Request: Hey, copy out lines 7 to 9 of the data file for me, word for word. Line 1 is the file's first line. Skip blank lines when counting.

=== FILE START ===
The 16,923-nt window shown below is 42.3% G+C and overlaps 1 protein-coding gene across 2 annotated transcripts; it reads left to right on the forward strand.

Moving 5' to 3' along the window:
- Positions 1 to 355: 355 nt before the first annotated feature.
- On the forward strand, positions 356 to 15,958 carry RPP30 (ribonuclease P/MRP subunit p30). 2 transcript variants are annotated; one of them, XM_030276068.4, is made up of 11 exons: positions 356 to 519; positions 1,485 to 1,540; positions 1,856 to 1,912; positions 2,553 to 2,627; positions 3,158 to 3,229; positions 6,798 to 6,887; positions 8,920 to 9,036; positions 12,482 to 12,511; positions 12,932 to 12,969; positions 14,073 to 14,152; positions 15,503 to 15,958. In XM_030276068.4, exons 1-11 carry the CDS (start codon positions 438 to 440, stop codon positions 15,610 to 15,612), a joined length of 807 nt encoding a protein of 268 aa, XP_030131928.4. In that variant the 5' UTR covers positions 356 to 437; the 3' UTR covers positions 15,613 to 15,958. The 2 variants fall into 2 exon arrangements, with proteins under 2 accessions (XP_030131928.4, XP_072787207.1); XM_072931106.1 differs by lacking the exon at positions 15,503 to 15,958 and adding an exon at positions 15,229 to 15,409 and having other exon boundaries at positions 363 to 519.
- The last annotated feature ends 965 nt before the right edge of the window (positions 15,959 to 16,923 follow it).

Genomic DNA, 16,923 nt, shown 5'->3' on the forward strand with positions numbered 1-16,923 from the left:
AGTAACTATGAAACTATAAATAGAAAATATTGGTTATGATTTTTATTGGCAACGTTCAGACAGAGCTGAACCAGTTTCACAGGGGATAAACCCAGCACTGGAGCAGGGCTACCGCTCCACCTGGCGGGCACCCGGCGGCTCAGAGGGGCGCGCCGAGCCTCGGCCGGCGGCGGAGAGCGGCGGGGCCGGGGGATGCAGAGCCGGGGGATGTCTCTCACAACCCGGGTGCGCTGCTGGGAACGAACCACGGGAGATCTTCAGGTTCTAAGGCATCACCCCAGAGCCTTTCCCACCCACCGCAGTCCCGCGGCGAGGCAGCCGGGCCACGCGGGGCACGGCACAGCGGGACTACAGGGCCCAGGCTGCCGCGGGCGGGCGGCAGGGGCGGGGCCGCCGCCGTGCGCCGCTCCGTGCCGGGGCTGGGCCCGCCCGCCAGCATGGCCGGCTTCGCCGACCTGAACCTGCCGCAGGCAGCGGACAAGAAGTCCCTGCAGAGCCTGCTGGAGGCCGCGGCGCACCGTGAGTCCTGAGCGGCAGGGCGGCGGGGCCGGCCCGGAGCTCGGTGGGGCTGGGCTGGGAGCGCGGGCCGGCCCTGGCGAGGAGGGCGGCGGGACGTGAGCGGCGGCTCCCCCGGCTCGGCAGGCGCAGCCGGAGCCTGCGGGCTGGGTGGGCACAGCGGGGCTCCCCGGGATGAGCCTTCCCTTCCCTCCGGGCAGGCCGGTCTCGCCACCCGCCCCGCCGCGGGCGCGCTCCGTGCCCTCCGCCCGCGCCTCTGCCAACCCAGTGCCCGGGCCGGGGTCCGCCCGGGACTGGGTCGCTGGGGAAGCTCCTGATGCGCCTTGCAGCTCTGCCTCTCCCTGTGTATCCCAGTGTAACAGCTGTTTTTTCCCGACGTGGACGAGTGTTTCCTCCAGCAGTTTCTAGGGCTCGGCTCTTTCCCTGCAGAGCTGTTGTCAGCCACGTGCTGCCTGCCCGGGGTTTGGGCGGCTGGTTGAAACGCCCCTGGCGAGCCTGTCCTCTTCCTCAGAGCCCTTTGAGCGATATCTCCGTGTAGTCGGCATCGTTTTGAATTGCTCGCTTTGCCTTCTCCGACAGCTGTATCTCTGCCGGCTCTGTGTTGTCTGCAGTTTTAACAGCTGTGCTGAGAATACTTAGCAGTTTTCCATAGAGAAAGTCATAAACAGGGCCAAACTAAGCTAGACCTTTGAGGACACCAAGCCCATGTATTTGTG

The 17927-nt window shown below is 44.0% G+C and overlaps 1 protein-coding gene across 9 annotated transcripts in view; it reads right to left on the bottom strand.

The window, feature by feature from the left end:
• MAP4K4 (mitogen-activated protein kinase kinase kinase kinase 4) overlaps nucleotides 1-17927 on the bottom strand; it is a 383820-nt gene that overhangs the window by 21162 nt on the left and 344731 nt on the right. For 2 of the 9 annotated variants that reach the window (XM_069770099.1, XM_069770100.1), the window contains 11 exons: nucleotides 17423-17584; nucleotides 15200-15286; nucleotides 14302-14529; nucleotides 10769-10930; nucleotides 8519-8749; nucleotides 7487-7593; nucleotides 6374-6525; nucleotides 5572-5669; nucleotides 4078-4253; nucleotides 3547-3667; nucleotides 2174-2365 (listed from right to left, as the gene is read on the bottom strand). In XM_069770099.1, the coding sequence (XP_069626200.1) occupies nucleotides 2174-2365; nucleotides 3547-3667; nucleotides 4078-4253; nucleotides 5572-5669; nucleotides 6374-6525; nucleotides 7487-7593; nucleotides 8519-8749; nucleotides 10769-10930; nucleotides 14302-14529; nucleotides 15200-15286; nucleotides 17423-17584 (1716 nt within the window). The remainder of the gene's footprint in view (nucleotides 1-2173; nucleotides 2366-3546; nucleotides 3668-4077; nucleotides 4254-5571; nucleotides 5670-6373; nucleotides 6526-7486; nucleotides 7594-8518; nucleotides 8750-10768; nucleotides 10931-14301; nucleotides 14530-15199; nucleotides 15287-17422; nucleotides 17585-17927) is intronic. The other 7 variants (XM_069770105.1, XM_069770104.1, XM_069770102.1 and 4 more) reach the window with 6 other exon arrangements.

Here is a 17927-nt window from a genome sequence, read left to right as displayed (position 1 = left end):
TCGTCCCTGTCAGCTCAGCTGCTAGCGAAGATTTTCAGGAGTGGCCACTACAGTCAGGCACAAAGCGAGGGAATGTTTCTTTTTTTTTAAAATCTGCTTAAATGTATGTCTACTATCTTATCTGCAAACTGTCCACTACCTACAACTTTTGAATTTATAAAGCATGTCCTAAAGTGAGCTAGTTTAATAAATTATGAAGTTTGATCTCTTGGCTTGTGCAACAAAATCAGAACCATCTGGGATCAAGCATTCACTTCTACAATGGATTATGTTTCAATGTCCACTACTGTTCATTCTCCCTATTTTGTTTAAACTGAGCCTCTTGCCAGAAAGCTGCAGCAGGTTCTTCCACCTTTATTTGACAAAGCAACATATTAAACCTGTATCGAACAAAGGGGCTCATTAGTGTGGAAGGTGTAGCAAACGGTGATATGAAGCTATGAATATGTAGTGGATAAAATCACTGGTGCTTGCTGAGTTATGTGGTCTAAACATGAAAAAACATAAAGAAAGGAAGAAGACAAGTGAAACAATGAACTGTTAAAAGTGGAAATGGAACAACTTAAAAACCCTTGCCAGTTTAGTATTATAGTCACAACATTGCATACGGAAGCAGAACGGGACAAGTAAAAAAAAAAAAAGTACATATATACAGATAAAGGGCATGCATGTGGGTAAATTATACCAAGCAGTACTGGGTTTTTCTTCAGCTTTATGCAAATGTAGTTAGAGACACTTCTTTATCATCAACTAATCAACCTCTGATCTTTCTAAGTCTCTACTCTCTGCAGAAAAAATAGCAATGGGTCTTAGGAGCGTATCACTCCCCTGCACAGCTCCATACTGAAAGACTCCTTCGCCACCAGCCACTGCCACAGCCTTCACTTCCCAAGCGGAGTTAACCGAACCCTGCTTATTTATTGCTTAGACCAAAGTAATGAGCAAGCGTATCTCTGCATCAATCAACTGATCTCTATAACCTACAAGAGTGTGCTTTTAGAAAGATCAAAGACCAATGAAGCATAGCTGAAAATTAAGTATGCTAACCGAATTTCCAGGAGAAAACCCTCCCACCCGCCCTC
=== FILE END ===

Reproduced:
AGTAACTATGAAACTATAAATAGAAAATATTGGTTATGATTTTTATTGGCAACGTTCAGACAGAGCTGAACCAGTTTCACAGGGGATAAACCCAGCACTGGAGCAGGGCTACCGCTCCACCTGGCGGGCACCCGGCGGCTCAGAGGGGCGCGCCGAGCCTCGGCCGGCGGCGGAGAGCGGCGGGGCCGGGGGATGCAGAGCCGGGGGATGTCTCTCACAACCCGGGTGCGCTGCTGGGAACGAACCACGGGAGATCTTCAGGTTCTAAGGCATCACCCCAGAGCCTTTCCCACCCACCGCAGTCCCGCGGCGAGGCAGCCGGGCCACGCGGGGCACGGCACAGCGGGACTACAGGGCCCAGGCTGCCGCGGGCGGGCGGCAGGGGCGGGGCCGCCGCCGTGCGCCGCTCCGTGCCGGGGCTGGGCCCGCCCGCCAGCATGGCCGGCTTCGCCGACCTGAACCTGCCGCAGGCAGCGGACAAGAAGTCCCTGCAGAGCCTGCTGGAGGCCGCGGCGCACCGTGAGTCCTGAGCGGCAGGGCGGCGGGGCCGGCCCGGAGCTCGGTGGGGCTGGGCTGGGAGCGCGGGCCGGCCCTGGCGAGGAGGGCGGCGGGACGTGAGCGGCGGCTCCCCCGGCTCGGCAGGCGCAGCCGGAGCCTGCGGGCTGGGTGGGCACAGCGGGGCTCCCCGGGATGAGCCTTCCCTTCCCTCCGGGCAGGCCGGTCTCGCCACCCGCCCCGCCGCGGGCGCGCTCCGTGCCCTCCGCCCGCGCCTCTGCCAACCCAGTGCCCGGGCCGGGGTCCGCCCGGGACTGGGTCGCTGGGGAAGCTCCTGATGCGCCTTGCAGCTCTGCCTCTCCCTGTGTATCCCAGTGTAACAGCTGTTTTTTCCCGACGTGGACGAGTGTTTCCTCCAGCAGTTTCTAGGGCTCGGCTCTTTCCCTGCAGAGCTGTTGTCAGCCACGTGCTGCCTGCCCGGGGTTTGGGCGGCTGGTTGAAACGCCCCTGGCGAGCCTGTCCTCTTCCTCAGAGCCCTTTGAGCGATATCTCCGTGTAGTCGGCATCGTTTTGAATTGCTCGCTTTGCCTTCTCCGACAGCTGTATCTCTGCCGGCTCTGTGTTGTCTGCAGTTTTAACAGCTGTGCTGAGAATACTTAGCAGTTTTCCATAGAGAAAGTCATAAACAGGGCCAAACTAAGCTAGACCTTTGAGGACACCAAGCCCATGTATTTGTG

The 17927-nt window shown below is 44.0% G+C and overlaps 1 protein-coding gene across 9 annotated transcripts in view; it reads right to left on the bottom strand.

The window, feature by feature from the left end: